|Most recent IBA monitoring assessment|
|Year of assessment||Threat score (pressure)||Condition score (state)||Action score (response)|
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The Rock Islands are a group of more than 500 high limestone islands scattered over a 621 km2 area of lagoon that stretches between Koror and Peleliu. The land area of the major islands in the group is approximately 35 km2. For the sole purpose of IBA delineation, the Rock Islands Complex includes the major island groupings of Ngeruktabel, Ulong, Mecherchar, Ngerukuid, and the larger islands around Nikko Bay — Ulebsechel, Ngermeuangel, and Ngeteklou. The IBA includes only terrestrial areas. The Rock Islands are Palau’s main tourism and recreation area and are managed by the Koror State Government (KSG 2005). Day to day operation of both the marine and terrestrial areas is managed by Koror State Conservation and Law Enforcement Division. The division employs 35 rangers and support staff who work around the clock.
The Rock Islands is one of only two IBAs where the Giant White-eye has been recorded. In the Rock Islands, the Giant White-eye was common only on the island of Ngeruktabel. The Palauan name Charmbedel ra Iouldaob suggests that the bird’s distribution may be limited in Palau - Iouldaob meaning the islands south of the main island of Babeldaob. Another occupant of the Rock Islands that does not trigger any IBA criteria is the Blue-faced Parrotfinch. This bird, rare in Palau, is found in the forests of the high limestone Rock Islands or often spotted in the Casuarina trees on sandy strands. The Blue-faced Parrotfinch is very rare on Babeldaob and is captured in only three out of the eight IBAs. Its small size and preference for the upper canopy makes it especially difficult to locate. Palau Ground-doves were seen at Ulong Island. Nicobar Pigeons were commonly seen at Ngerukuid Reserve. Micronesian Megapodes are present throughout the Rock Islands. Several seabirds, including the Audubon’s Shearwater, Bridled Tern, and Black-naped Tern are also present.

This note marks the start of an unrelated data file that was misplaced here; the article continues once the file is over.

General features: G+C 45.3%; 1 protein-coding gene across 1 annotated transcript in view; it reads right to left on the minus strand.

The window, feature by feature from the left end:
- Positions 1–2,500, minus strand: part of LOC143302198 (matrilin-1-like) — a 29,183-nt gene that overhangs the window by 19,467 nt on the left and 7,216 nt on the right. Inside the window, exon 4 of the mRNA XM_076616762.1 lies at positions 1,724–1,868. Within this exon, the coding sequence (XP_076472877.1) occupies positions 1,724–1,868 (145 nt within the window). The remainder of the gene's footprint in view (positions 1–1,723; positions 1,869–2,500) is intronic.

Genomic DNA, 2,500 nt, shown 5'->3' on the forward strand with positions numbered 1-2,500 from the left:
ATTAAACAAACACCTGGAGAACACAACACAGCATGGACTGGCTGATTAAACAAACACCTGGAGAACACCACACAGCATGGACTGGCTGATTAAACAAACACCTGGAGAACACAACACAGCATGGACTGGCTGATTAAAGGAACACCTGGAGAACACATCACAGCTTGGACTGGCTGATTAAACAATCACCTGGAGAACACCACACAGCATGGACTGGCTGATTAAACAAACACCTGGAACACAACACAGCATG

Non-bird biodiversity: Terrestrial habitats included in this IBA are exposed and protected strand vegetation, coastal scrub and limestone forests. These habitats support many of Palau’s endemic species of flora and fauna, including threatened species like the endemic rock island palm, and the Marianas fruit bat. The beaches on the islands provide Palau’s largest hawksbill turtle nesting sites and the surrounding waters are habitats for green sea turtles, dugongs, fish, invertebrates and coral reefs. The Rock Islands also includes the famous Jellyfish Lake, and many other marine lakes that support unique habitats and communities of organisms.
BirdLife International (2019) Important Bird Areas factsheet: Rock Islands. Downloaded from http://www.birdlife.org on 15/10/2019.